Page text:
In recent weeks, federal agencies have taken measures to implement the president’s directives to maximize the use of American-made products in both federal procurement and non-federal projects undertaken with federal grants. On September 14, the Federal Acquisition Council (FAR Council) published, for public comment, a long-overdue proposed rule that would increase domestic content requirements and price preferences for domestic products. Earlier, in August, the Office of Management and Budget (OMB) issued new guidance for federal financial assistance awards that imposes a “soft” Buy American preference on state infrastructure projects. This post examines both measures.

Since the beginning of his term, President Trump has made Buy American directives a centerpiece of his America First policy. He began with a proposal to impose Buy American requirements on pipelines constructed in the United States. That prompted fierce criticism from industry representatives and trading parties: imposing mandates for American-made iron and steel on private commercial projects would be unprecedented and violate fundamental principles of the WTO and U.S. trade agreements. That proposed action “never materialized.” However, agencies are actively implementing measures to increase Buy American requirements in federal procurement and federally funded projects.

Proposed Rule to Maximize Domestic Content: In a July 2019 executive order, the president directed federal agencies to consider revisions of the Federal Acquisition Regulation (FAR) to reduce the amount of foreign content that can be included in a product in order for it to be  considered American-made and to increases significantly the price preferences applied to foreign products under the Buy American Act of 1933, except for the 50 percent price preference applied to Department of Defense procurement. The agencies were directed to propose a revision of the FAR by mid-January 2020. 

In a Federal Register notice, published in mid-September, the FAR Council proposed two sets of amendments to the FAR to implement the president’s directives. One will reduce the amount of foreign content in a product (expanded to include construction material) for it to be considered domestic. Under the proposed rule, products will be considered of foreign origin where: (i) for iron and steel end products, the cost of foreign iron and steel used in such products constitutes five percent or more of the cost of all the components; and (ii) for all other products, the cost of the foreign components used in such products constitutes 45 percent or more of the cost of all the components. The FAR currently provides that a product with foreign components that constitute 50 percent or more of the product is considered of foreign origin; it has no separate test for iron and steel products.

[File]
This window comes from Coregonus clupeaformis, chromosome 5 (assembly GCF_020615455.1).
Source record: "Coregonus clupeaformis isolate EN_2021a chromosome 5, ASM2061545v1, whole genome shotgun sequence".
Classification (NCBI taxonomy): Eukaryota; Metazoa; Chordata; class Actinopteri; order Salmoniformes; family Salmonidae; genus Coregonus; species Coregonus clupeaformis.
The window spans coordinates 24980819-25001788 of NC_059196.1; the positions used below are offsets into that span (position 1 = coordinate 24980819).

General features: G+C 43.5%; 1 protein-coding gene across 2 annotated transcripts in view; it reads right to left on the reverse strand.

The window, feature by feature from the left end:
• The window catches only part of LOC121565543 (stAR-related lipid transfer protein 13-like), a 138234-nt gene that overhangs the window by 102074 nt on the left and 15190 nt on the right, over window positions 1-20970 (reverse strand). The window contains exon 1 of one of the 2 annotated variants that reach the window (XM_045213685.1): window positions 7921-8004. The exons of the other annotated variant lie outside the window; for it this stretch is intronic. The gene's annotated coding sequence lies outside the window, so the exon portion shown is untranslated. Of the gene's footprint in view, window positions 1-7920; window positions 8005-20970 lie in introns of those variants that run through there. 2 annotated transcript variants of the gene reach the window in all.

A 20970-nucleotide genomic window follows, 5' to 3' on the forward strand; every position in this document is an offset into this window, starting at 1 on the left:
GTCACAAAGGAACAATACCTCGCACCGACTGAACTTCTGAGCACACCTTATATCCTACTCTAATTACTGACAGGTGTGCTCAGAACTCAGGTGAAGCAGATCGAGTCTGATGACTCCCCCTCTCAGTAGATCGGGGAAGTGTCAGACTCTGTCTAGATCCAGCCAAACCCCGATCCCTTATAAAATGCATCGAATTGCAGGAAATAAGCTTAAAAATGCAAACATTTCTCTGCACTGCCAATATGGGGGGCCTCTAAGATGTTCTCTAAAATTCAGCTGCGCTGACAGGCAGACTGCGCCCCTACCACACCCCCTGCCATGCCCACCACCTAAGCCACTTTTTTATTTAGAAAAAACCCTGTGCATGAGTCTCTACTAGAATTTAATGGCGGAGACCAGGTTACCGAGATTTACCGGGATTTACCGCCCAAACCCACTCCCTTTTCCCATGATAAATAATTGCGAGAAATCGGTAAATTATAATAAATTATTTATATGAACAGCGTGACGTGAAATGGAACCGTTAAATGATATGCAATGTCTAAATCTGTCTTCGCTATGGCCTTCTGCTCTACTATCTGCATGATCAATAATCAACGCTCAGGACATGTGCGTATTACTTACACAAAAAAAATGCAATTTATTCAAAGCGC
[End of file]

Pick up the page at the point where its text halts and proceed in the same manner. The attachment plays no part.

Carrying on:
The second revision of the FAR would increase the price preferences applied to foreign products from six percent to 20 percent for large businesses and from 12 percent to 30 percent for small businesses.

The FAR Council set a deadline of November 13, 2020 for public comments on the proposed revisions, after which it will prepare the final rule. It is seeking feedback on whether the manufacturer or reseller currently meets the proposed domestic content requirement; if not, whether it would make the adjustments needed in its supply chain to meet the new requirement and the costs of such adjustments; and whether the increased preference would likely offset the costs.

The Council is also seeking comments on the president’s directive that agencies consider the ‘‘feasibility and desirability’’ of further decreases in the threshold percentage of foreign content allowed for an end product other than iron or steel to be considered domestic from the 45 percent proposed in the rule to 25 percent.

OMB State Guidance: In a January 2019 executive order, the president directed federal departments and agencies that provide financial assistance for infrastructure projects to “encourage” recipients of such assistance to use U.S.-produced iron and aluminum and manufactured products “to the greatest extent practicable” in the projects. Citing both that order and the president’s 2017 Buy American and Hire American order, OMB added a “soft” preference for states and local governments receiving federal financial assistance for infrastructure projects in its updated Guidancefor Grants and Agreements. The new Domestic Preferences for Procurements provision (2 CFR 200.322) provides:  “As appropriate and to the extent consistent with law, the non-Federal entity should, to the greatest extent practicable under a Federal award, provide a preference for the purchase, acquisition, or use of goods, products, or materials produced in the United States.” 

The products covered by this preference include iron, aluminum, steel, cement and other manufactured products. For iron and steel products, “all manufacturing processes, from the initial melting stage through the application of coatings” must take place in the U.S. Manufactured products, as used in the Guidance, is broadly defined as “items and construction materials composed in whole or in part of nonferrous metals such as aluminum; plastics and polymer-based products such as polyvinyl chloride pipe; aggregates such as concrete; glass, including optical fiber; and lumber.” The OMB guidance, which was issued as a proposal in January, becomes effective on November 12, 2020.

Jean Heilman Grier

Sept. 16, 2020

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